Britain's Prince Harry’s first public appearance since naked photos of him made headlines around the world will be at the Paralympics, it was announced tonight.
The prince will watch swimmers in the aquatic centre on Monday and later that day chat to sportsmen and women in the official meeting place for the country’s competitors: ParalympicsGB House.
The prince was engulfed in a media storm when pictures of him frolicking in the nude with an unnamed naked woman during a Las Vegas holiday emerged on a celebrity gossip website last week.
It was also announced that the Queen of England and the Duke and Duchess of Cambridge will attend tomorrow’s opening ceremony in the Olympic Stadium.
With huge demand for tickets the Paralympics are, like the Olympics, expected to be one of the most successful Games ever.
Today, as torchbearers prepared to take the flame on a 24-hour relay to the Olympic Park, Culture Secretary Jeremy Hunt said the Paralympics will change attitudes towards disability around the world.
More than 2.4 million tickets have been sold already, half a million of those to overseas visitors. Ten thousand tickets will be available each day during the event and the Games are on course to be the first Paralympics to sell out.
London 2012 chief executive Paul Deighton said: “We’ve tried to get as many people in as we reasonably can. This is a wonderful illustration of how the British public have said we love the Paralympics and want to be part of it.”
Some 800 of the tickets to tomorrow’s sold-out show were given away to troops and police.
Paralympic organisers confirmed that G4S will provide the majority of security for venues.
The number of military personnel is drastically scaled back from the 12,200 troops involved in venue security during the Olympics. Police numbers will also be halved, with around 7,000 officers on Paralympic duty across the country, compared with 14,500 previously.
Mr Deighton said G4S, which is facing a loss of £50 million over its failure to provide enough staff for the Olympics, will use 4,000 to 5,000 workers.
“We’re fully confident. The military contingent this time will be 3,500 soldiers, with 1,000 in reserve and typically G4S will be between four and 5,000,” he said.
“In very simple terms, we’re switching from an approach which had a slight majority of military during the Games to one which will have a slight majority of private sector security for the Paralympics.”
More than 3,000 adult volunteers are taking part in the opening ceremony, along with around 100 children and a professional cast of 100. Some of the performers have completed a circus skills training programme to prepare for the performance which will feature a high-wire act.
Many details of the show have been kept under wraps but Bradley Hemmings, who has been responsible for its organisation, alongside fellow artistic director Jenny Sealey, promised it will be “both spectacular and deeply human”.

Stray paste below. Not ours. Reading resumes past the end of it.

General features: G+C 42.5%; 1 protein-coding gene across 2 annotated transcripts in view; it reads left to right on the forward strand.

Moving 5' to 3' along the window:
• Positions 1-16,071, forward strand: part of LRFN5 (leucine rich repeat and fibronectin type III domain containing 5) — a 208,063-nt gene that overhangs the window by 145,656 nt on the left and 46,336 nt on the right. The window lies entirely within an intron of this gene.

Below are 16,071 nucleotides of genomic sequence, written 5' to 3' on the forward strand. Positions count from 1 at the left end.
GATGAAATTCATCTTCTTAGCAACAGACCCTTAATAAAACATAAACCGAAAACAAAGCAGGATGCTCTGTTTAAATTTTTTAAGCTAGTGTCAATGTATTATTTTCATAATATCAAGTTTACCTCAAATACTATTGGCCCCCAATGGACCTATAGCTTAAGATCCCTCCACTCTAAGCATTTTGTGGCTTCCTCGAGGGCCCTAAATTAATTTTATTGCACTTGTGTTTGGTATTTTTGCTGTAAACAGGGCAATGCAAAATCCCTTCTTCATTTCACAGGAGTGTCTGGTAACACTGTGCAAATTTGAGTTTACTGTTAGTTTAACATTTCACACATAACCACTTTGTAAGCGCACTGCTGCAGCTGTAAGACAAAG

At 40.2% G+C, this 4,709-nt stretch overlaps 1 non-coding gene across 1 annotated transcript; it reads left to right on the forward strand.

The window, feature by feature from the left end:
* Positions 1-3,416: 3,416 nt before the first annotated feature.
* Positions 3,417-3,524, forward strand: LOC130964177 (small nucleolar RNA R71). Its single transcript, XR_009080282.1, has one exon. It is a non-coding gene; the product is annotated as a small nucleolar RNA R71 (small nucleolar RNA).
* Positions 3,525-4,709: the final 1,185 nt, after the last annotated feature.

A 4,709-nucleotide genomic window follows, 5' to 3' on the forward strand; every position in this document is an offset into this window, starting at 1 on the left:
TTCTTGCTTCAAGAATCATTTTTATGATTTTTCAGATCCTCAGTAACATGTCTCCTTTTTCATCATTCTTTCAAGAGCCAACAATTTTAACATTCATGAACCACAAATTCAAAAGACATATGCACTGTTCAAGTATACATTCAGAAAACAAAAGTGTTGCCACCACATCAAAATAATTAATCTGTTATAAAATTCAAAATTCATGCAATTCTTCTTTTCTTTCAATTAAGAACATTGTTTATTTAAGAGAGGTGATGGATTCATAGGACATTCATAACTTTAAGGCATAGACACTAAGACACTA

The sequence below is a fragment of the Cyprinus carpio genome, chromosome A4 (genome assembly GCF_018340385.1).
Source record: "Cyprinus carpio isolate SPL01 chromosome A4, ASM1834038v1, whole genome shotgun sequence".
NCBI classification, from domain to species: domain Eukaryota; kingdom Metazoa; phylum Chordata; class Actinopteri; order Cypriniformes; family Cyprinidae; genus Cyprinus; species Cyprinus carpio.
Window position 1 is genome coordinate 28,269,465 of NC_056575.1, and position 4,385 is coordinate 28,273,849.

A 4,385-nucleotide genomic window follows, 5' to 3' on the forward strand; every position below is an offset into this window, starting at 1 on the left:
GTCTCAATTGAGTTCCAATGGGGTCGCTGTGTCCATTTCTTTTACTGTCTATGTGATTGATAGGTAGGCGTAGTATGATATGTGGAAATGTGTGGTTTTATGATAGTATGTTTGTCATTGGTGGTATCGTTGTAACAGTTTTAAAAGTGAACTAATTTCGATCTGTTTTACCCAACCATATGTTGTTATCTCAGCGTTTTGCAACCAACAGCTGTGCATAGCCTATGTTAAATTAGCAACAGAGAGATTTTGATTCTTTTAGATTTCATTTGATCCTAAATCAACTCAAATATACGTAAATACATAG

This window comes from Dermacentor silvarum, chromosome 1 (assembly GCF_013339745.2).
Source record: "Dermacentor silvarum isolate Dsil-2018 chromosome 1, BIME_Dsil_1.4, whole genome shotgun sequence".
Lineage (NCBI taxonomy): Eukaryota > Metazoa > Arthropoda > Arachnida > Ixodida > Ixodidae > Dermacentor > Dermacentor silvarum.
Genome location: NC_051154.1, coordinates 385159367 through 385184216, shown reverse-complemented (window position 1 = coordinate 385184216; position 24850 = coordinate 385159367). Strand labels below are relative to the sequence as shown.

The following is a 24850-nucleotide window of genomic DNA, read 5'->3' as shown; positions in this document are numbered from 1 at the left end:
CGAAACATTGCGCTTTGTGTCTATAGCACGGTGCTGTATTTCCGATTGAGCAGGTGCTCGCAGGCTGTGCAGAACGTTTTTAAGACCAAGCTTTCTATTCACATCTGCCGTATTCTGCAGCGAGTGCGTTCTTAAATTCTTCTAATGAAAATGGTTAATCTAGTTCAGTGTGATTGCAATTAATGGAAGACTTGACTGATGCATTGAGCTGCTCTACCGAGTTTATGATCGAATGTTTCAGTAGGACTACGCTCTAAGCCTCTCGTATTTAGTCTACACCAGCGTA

The ceremony, signalling the start of 11 days of competition by nearly 4,300 athletes from 166 countries, has been given the theme and title Enlightenment and features deaf artists and those with other disabilities.
It will begin with a flypast by Aerobility, a charity that trains disabled people to become pilots. The cast also includes past Paralympians and injured soldiers.
Before the start of the ceremony, the Paralympic torch relay will have brought the flame to the Olympic Park in east London from Stoke Mandeville, Buckinghamshire where the Paralympic movement began in 1948.
The relay, featuring 580 torchbearers in teams of five, is a 90-mile journey which is being undertaken overnight.
Culture Secretary Jeremy Hunt said: “For many Brits this will be the first time they have seen the Paralympic Games at all. It will be a very big moment to really change perceptions and that will be something to be proud of.”
Meanwhile, Tube bosses said they are doing their best to make the capital’s “ancient” underground system as wheelchair-accessible as possible.
Millions have been spent to make Green Park and Kings Cross wheelchair-friendly interchanges for the Games, but still the majority of stations in Zone One are inaccessible to people who use wheelchairs.
Transport for London boss Peter Hendy said: “We’re doing our best to make our ancient metro system – the oldest metro system in the world – as accessible as we can make it.”
The first Paralympic Games were held in 1960. Stoke Mandeville co-hosted the Games with New York in 1984, when they took over the running of the wheelchair events because Illinois pulled out at the last minute; 2012 marks the first time the whole Paralympics has been staged in the UK.
Paralympic athletes will compete for 503 gold medals across 20 sports during the London Games, with competitions starting on Thursday.